We would like to introduce and welcome Monument's new Principal, Mr. Phillip Averill.
Mr. Averill has been with the Quincy School District since 2010 and most recently served as Assistant Principal at Quincy Middle School.
Prior to becoming an assistant principal with the Quincy School District, Mr. Averill served as a teacher at the Quincy Middle School as well as head Junior Wrestling and Boys Track coach.
He earned his Masters of Education in Curriculum and Instruction from Eastern Washington University and received his Residency Principal Certification from Washington State University.
He brings to the principalship his reputation as a skilled instructor, knowledge of best educational practices, and warm and friendly demeanor. Mr. Averill is committed to collaborating with staff, students, and families to build long lasting relationships and a love of learning.
Mr. Averill lives in Quincy with his wife, Elizabeth Averill who is a teacher at Quincy High School and their three children.
Welcome Mr. Averill!
The Importance of Student Attendance
If you are a parent of a school aged student I am sure you have heard someone say “attendance matters” or “attendance is important.” But what does that truly mean? How important is it really to attend school regularly?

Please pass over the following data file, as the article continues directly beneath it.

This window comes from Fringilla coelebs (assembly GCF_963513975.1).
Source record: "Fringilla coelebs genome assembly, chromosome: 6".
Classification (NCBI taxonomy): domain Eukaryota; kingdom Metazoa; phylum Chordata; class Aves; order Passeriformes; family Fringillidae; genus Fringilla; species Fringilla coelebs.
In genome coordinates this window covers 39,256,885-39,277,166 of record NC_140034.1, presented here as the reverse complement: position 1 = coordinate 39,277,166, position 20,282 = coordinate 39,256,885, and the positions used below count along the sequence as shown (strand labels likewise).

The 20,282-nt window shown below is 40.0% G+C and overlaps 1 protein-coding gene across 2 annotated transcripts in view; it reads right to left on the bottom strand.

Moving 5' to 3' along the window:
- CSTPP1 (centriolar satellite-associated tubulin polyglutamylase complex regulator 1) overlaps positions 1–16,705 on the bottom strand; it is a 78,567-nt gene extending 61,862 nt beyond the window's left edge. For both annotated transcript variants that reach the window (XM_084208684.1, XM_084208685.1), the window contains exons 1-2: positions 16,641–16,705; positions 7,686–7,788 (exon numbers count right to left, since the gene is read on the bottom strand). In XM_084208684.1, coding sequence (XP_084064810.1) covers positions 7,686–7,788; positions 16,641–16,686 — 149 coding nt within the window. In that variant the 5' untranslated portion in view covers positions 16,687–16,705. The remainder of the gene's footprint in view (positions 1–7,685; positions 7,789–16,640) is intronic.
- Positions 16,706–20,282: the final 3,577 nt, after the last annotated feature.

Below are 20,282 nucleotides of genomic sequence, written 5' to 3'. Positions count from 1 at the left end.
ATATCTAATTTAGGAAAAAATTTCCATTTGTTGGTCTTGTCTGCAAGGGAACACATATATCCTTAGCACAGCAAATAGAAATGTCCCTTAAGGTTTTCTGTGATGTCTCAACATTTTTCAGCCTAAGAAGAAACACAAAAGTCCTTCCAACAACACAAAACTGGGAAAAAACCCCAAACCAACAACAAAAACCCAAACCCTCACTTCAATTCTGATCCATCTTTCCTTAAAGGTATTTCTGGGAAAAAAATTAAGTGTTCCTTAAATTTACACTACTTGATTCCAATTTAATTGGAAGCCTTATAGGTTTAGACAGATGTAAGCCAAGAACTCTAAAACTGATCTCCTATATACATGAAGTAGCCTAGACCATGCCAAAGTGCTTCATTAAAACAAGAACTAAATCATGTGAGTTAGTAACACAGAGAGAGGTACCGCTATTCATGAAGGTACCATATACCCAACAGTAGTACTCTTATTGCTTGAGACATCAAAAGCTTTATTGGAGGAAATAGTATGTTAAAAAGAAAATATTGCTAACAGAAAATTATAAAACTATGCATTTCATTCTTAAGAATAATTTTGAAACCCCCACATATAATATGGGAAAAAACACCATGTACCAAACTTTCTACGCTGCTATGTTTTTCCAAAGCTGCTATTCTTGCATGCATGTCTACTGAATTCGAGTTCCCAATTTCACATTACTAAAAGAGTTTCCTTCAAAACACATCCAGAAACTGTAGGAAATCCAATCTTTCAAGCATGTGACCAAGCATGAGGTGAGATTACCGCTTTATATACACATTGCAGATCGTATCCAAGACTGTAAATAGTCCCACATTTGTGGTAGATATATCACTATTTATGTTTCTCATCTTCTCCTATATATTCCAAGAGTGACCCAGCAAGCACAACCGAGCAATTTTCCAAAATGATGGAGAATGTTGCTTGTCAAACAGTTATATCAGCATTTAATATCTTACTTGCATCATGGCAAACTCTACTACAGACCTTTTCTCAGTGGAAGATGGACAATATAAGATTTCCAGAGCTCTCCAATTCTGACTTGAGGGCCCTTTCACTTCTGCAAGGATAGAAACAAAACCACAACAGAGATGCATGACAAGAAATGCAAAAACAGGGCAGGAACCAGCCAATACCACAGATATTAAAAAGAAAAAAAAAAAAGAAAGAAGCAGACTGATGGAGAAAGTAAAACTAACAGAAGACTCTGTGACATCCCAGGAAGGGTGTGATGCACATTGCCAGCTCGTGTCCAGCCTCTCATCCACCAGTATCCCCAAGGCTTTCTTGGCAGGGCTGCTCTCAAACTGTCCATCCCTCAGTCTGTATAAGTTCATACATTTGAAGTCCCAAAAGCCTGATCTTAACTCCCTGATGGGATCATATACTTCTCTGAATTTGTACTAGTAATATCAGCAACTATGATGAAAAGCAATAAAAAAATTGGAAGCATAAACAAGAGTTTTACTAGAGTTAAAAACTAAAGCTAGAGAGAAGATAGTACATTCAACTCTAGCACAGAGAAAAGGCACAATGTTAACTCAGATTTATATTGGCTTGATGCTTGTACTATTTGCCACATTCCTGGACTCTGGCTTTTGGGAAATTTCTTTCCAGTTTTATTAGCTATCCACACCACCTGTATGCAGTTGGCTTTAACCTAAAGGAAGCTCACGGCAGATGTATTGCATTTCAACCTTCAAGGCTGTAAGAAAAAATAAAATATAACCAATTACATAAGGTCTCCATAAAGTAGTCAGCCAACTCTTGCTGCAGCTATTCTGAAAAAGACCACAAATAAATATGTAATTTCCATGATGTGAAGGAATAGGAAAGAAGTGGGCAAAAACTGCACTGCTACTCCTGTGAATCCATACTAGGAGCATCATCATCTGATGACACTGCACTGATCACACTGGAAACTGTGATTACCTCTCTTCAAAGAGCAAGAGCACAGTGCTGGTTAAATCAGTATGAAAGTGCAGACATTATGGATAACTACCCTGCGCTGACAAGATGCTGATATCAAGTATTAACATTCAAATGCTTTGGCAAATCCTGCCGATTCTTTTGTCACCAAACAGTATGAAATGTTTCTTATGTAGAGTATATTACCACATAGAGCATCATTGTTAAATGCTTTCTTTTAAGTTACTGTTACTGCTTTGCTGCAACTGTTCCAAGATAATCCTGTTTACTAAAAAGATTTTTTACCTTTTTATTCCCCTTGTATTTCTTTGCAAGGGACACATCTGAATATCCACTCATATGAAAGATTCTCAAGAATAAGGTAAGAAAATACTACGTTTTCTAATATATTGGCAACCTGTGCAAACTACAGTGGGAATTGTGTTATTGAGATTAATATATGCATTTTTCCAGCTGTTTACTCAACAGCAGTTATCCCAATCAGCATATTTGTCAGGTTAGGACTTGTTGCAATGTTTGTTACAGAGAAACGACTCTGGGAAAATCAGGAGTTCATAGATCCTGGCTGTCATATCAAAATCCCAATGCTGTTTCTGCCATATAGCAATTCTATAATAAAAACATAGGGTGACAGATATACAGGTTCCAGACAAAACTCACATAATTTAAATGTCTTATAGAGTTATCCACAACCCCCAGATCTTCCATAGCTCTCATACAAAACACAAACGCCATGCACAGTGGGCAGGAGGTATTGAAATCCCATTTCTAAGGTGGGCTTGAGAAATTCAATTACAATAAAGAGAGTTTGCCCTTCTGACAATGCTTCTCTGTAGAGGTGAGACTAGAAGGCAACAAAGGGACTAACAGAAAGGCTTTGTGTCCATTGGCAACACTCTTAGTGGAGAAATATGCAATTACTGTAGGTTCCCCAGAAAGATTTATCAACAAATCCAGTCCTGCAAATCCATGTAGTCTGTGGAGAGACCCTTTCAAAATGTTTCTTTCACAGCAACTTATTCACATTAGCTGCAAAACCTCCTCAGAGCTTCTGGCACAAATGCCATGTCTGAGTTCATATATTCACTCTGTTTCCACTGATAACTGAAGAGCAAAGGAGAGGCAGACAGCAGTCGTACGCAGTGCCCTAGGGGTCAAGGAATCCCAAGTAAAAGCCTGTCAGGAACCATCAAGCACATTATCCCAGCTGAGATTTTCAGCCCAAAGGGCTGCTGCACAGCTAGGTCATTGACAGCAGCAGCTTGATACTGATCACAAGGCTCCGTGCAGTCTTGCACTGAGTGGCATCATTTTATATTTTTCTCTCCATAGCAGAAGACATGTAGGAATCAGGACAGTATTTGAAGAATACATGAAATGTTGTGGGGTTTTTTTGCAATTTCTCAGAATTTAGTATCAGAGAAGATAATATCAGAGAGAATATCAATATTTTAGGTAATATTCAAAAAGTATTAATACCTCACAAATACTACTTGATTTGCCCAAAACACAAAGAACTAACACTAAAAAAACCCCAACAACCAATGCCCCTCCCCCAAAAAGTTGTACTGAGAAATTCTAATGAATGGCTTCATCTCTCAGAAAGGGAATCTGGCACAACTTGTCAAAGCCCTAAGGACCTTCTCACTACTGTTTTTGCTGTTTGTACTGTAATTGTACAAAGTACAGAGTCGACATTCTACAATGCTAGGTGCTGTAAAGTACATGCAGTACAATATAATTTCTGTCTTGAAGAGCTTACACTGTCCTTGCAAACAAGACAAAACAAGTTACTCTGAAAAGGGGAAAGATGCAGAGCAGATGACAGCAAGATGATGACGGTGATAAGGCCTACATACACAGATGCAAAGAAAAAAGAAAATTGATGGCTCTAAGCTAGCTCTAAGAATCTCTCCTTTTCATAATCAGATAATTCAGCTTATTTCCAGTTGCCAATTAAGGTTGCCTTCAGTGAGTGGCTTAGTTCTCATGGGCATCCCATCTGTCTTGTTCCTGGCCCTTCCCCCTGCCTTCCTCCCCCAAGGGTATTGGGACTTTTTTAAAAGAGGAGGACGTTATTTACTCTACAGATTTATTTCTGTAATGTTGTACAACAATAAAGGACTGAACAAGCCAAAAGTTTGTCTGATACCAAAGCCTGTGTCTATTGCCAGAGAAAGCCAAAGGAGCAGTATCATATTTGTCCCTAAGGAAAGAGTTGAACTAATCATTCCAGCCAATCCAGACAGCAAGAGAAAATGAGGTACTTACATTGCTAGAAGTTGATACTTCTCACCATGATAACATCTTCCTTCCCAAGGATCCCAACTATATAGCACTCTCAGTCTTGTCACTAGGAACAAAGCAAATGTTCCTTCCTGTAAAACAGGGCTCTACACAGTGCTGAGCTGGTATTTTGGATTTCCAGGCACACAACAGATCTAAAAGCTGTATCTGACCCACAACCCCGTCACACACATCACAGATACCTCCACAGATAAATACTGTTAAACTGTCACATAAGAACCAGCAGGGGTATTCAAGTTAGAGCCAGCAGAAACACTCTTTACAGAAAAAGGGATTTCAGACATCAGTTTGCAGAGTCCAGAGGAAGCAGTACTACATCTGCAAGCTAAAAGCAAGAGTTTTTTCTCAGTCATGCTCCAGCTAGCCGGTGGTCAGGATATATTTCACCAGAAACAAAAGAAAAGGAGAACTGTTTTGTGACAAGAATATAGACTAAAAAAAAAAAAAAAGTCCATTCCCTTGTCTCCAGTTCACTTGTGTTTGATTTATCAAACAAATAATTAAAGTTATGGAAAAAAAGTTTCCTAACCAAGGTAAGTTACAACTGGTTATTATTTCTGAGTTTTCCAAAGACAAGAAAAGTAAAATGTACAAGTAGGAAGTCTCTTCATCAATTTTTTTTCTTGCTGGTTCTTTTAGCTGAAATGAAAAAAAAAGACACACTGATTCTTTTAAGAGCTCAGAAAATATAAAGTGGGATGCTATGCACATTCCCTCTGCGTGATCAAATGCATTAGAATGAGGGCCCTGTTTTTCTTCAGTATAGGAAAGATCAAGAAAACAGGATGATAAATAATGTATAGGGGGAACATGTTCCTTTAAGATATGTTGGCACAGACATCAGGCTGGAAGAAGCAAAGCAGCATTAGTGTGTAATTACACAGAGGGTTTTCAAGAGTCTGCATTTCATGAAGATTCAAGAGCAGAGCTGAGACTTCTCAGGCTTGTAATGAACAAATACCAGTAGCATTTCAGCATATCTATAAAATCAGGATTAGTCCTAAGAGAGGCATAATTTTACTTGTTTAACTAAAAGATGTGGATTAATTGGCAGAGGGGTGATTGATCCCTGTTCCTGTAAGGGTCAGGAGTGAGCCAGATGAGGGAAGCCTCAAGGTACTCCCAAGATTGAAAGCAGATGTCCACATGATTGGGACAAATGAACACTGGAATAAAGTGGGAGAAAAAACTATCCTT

So first let’s start with some basic facts. The school calendar we work with accounts for 180 academic school days for our students. Research shows that a student should be present 95% of the time to meet regular attendance standards. In a 180 day school year, that means the student should be present at least 171 school days to be considered in regular attendance. This means that if a student misses 10 or more school days in the school year they fall into the “at risk” category. If your child misses an average of one school day per month then your child falls into the category of an “at risk” student.
So what is the danger of being an “at risk” student? Research clearly shows that students who miss 10 or more school days will be adversely affected in their learning. In fact, 64% of students who have regular attendance will meet reading standard by the end of 3rd grade. However, only 43% of students who are “at risk” in attendance during their Kindergarten or 1st grade year will meet reading standard by the end of their 3rd grade year. Research also shows, that students who do not meet grade level in reading by their 3rd grade year or 4x less likely to graduate high school.